system-wide packages by default. The specified folder will be created and is used to hold the environment’s
installation. It can be placed anywhere. For more detail, see the official Python documentation,
Creation of virtual environments.
python3 -m venv ~/.venvs/qiskit-dev
Activate the environment by invoking the appropriate activation script for your system, which can be found within the environment folder. For example, for bash/zsh:
Upgrade pip within the environment to ensure Qiskit dependencies installed in the subsequent sections can be located for your system.
pip install -U pip
For Conda users, a new environment can be created as follows.
conda create -y -n QiskitDevenv python=3 conda activate QiskitDevenv
pip install -e .
We use GitHub pull requests to accept contributions.
While not required, opening a new issue about the bug you’re fixing or the feature you’re working on before you open a pull request is an important step in starting a discussion with the community about your work. The issue gives us a place to talk about the idea and how we can work together to implement it in the code. It also lets the community know what you’re working on, and if you need help, you can reference the issue when discussing it with other community and team members.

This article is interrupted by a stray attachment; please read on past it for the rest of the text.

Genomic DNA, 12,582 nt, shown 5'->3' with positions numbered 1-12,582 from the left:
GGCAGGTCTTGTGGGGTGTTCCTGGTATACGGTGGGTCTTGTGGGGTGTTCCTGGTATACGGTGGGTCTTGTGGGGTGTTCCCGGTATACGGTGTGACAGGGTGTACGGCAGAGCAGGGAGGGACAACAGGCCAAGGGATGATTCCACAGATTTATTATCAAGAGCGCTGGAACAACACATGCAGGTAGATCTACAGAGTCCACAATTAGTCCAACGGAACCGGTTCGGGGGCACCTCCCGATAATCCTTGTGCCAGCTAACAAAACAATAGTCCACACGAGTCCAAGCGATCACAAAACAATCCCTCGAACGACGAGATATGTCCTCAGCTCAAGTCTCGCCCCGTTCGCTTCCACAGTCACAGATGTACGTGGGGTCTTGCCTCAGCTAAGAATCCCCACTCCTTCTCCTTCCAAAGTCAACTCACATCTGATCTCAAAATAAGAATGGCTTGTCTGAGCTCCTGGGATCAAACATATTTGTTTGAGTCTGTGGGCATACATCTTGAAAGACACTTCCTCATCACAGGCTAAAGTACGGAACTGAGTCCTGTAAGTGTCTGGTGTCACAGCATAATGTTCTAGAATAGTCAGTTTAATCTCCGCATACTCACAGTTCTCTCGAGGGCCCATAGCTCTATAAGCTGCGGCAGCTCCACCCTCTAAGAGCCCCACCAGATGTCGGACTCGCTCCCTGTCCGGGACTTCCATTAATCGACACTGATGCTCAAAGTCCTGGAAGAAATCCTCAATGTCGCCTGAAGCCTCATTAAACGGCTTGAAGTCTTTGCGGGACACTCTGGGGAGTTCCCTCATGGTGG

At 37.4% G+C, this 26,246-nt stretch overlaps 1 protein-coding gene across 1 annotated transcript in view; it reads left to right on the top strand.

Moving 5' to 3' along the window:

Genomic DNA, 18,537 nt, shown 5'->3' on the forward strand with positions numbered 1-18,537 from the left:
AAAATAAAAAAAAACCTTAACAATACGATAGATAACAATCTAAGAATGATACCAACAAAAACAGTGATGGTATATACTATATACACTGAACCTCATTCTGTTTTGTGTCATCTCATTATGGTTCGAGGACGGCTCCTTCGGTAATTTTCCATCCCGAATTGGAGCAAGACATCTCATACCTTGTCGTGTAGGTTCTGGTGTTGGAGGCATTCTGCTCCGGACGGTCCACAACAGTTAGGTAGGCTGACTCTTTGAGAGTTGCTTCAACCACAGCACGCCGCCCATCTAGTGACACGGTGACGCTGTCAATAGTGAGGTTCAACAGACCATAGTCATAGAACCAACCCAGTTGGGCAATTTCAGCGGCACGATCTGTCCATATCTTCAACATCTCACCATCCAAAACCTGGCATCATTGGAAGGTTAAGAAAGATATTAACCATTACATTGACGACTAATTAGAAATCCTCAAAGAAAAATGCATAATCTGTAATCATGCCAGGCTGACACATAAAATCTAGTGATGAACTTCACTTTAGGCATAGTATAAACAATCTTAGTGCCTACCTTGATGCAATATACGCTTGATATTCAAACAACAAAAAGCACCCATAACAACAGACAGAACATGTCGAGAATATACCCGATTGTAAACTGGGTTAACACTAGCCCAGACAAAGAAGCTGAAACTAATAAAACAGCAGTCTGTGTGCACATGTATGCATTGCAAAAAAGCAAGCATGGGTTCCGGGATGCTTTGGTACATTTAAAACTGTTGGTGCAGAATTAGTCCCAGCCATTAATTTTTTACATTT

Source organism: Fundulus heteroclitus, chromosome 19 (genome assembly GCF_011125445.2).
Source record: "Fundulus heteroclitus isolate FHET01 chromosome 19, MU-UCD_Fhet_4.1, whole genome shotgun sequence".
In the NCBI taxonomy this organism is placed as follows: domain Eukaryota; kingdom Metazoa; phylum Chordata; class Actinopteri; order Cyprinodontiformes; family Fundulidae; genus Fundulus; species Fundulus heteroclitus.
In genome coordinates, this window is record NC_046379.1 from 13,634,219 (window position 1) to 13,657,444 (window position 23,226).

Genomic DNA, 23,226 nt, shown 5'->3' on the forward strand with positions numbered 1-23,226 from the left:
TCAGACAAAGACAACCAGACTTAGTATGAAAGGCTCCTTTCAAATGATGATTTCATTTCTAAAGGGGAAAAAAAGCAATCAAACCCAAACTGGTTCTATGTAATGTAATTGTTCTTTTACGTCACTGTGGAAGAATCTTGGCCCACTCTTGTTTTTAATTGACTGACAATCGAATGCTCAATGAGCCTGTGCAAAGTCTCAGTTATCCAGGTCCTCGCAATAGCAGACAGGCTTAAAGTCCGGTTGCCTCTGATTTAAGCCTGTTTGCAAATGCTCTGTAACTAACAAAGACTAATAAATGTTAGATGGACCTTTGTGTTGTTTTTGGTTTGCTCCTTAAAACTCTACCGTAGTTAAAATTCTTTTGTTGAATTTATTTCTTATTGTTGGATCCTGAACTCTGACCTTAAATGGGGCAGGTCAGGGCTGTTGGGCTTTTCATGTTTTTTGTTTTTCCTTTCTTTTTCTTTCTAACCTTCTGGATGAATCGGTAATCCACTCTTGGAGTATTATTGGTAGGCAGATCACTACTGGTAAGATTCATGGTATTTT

If you’ve written some code but need help finishing it, want to get initial feedback on it prior to finishing it, or want to share it and discuss prior to finishing the implementation, you can open a Draft pull request and prepend the title with the [WIP] tag (for Work In Progress). This will indicate to reviewers that the code in the PR isn’t in its final state and will change. It also means that we will not merge the commit until it is finished. You or a reviewer can remove the [WIP] tag when the code is ready to be fully reviewed for merging.
Before marking your Pull Request as “ready for review” make sure you have followed the PR Checklist below. PRs that adhere to this list are more likely to get reviewed and merged in a timely manner.
Pull Request Checklist:¶
You have followed the requirements in the CONTRIBUTING.md file for the specific repo you are contributing to.
All CI checks pass (it’s recommended to run tests and lint checks locally before pushing).
New tests have been added for any new functionality that has been introduced.